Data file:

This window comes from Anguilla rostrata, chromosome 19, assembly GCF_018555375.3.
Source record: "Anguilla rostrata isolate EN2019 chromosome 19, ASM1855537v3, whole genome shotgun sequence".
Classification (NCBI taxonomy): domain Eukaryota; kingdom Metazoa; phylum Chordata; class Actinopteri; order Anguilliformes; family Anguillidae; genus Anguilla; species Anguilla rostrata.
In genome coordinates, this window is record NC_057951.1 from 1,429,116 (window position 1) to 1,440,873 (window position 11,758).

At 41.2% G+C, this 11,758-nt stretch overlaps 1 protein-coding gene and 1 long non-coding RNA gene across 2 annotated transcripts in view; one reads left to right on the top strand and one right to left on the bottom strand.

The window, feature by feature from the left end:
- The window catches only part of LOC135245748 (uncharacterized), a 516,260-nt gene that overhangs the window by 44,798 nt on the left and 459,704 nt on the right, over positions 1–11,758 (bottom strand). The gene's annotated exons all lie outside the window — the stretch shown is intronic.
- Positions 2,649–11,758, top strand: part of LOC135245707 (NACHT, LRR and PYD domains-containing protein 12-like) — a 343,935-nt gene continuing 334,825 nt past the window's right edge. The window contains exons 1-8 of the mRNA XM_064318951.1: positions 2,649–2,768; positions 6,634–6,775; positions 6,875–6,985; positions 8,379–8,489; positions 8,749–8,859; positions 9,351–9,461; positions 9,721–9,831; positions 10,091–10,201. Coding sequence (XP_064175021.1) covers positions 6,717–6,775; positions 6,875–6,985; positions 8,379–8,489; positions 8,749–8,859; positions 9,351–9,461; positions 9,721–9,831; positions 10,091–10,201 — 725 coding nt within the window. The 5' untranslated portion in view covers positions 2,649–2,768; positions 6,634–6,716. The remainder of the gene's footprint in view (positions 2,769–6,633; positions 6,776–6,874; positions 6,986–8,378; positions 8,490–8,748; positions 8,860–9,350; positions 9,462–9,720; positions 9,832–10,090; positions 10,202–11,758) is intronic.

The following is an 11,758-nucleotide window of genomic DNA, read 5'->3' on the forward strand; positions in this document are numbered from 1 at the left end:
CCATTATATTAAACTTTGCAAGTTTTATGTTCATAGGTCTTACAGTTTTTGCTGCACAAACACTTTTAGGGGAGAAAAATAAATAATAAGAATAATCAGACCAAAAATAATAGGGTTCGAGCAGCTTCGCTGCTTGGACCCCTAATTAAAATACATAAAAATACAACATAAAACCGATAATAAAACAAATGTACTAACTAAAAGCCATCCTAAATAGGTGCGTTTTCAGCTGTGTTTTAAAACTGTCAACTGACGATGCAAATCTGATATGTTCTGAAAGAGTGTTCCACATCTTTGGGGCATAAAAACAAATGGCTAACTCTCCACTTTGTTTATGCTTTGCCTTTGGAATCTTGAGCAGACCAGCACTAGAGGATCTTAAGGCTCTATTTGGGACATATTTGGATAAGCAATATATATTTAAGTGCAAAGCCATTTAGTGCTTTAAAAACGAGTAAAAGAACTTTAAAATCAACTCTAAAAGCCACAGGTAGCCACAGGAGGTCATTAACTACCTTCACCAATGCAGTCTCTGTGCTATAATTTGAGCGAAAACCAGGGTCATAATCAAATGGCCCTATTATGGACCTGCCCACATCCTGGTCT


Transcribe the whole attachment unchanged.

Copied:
This window comes from Anguilla rostrata, chromosome 19, assembly GCF_018555375.3.
Source record: "Anguilla rostrata isolate EN2019 chromosome 19, ASM1855537v3, whole genome shotgun sequence".
Classification (NCBI taxonomy): domain Eukaryota; kingdom Metazoa; phylum Chordata; class Actinopteri; order Anguilliformes; family Anguillidae; genus Anguilla; species Anguilla rostrata.
In genome coordinates, this window is record NC_057951.1 from 1,429,116 (window position 1) to 1,440,873 (window position 11,758).

At 41.2% G+C, this 11,758-nt stretch overlaps 1 protein-coding gene and 1 long non-coding RNA gene across 2 annotated transcripts in view; one reads left to right on the top strand and one right to left on the bottom strand.

The window, feature by feature from the left end:
- The window catches only part of LOC135245748 (uncharacterized), a 516,260-nt gene that overhangs the window by 44,798 nt on the left and 459,704 nt on the right, over positions 1–11,758 (bottom strand). The gene's annotated exons all lie outside the window — the stretch shown is intronic.
- Positions 2,649–11,758, top strand: part of LOC135245707 (NACHT, LRR and PYD domains-containing protein 12-like) — a 343,935-nt gene continuing 334,825 nt past the window's right edge. The window contains exons 1-8 of the mRNA XM_064318951.1: positions 2,649–2,768; positions 6,634–6,775; positions 6,875–6,985; positions 8,379–8,489; positions 8,749–8,859; positions 9,351–9,461; positions 9,721–9,831; positions 10,091–10,201. Coding sequence (XP_064175021.1) covers positions 6,717–6,775; positions 6,875–6,985; positions 8,379–8,489; positions 8,749–8,859; positions 9,351–9,461; positions 9,721–9,831; positions 10,091–10,201 — 725 coding nt within the window. The 5' untranslated portion in view covers positions 2,649–2,768; positions 6,634–6,716. The remainder of the gene's footprint in view (positions 2,769–6,633; positions 6,776–6,874; positions 6,986–8,378; positions 8,490–8,748; positions 8,860–9,350; positions 9,462–9,720; positions 9,832–10,090; positions 10,202–11,758) is intronic.

The following is an 11,758-nucleotide window of genomic DNA, read 5'->3' on the forward strand; positions in this document are numbered from 1 at the left end:
CCATTATATTAAACTTTGCAAGTTTTATGTTCATAGGTCTTACAGTTTTTGCTGCACAAACACTTTTAGGGGAGAAAAATAAATAATAAGAATAATCAGACCAAAAATAATAGGGTTCGAGCAGCTTCGCTGCTTGGACCCCTAATTAAAATACATAAAAATACAACATAAAACCGATAATAAAACAAATGTACTAACTAAAAGCCATCCTAAATAGGTGCGTTTTCAGCTGTGTTTTAAAACTGTCAACTGACGATGCAAATCTGATATGTTCTGAAAGAGTGTTCCACATCTTTGGGGCATAAAAACAAATGGCTAACTCTCCACTTTGTTTATGCTTTGCCTTTGGAATCTTGAGCAGACCAGCACTAGAGGATCTTAAGGCTCTATTTGGGACATATTTGGATAAGCAATATATATTTAAGTGCAAAGCCATTTAGTGCTTTAAAAACGAGTAAAAGAACTTTAAAATCAACTCTAAAAGCCACAGGTAGCCACAGGAGGTCATTAACTACCTTCACCAATGCAGTCTCTGTGCTATAATTTGAGCGAAAACCAGGGTCATAATCAAATGGCCCTATTATGGACCTGCCCACATCCTGGTCT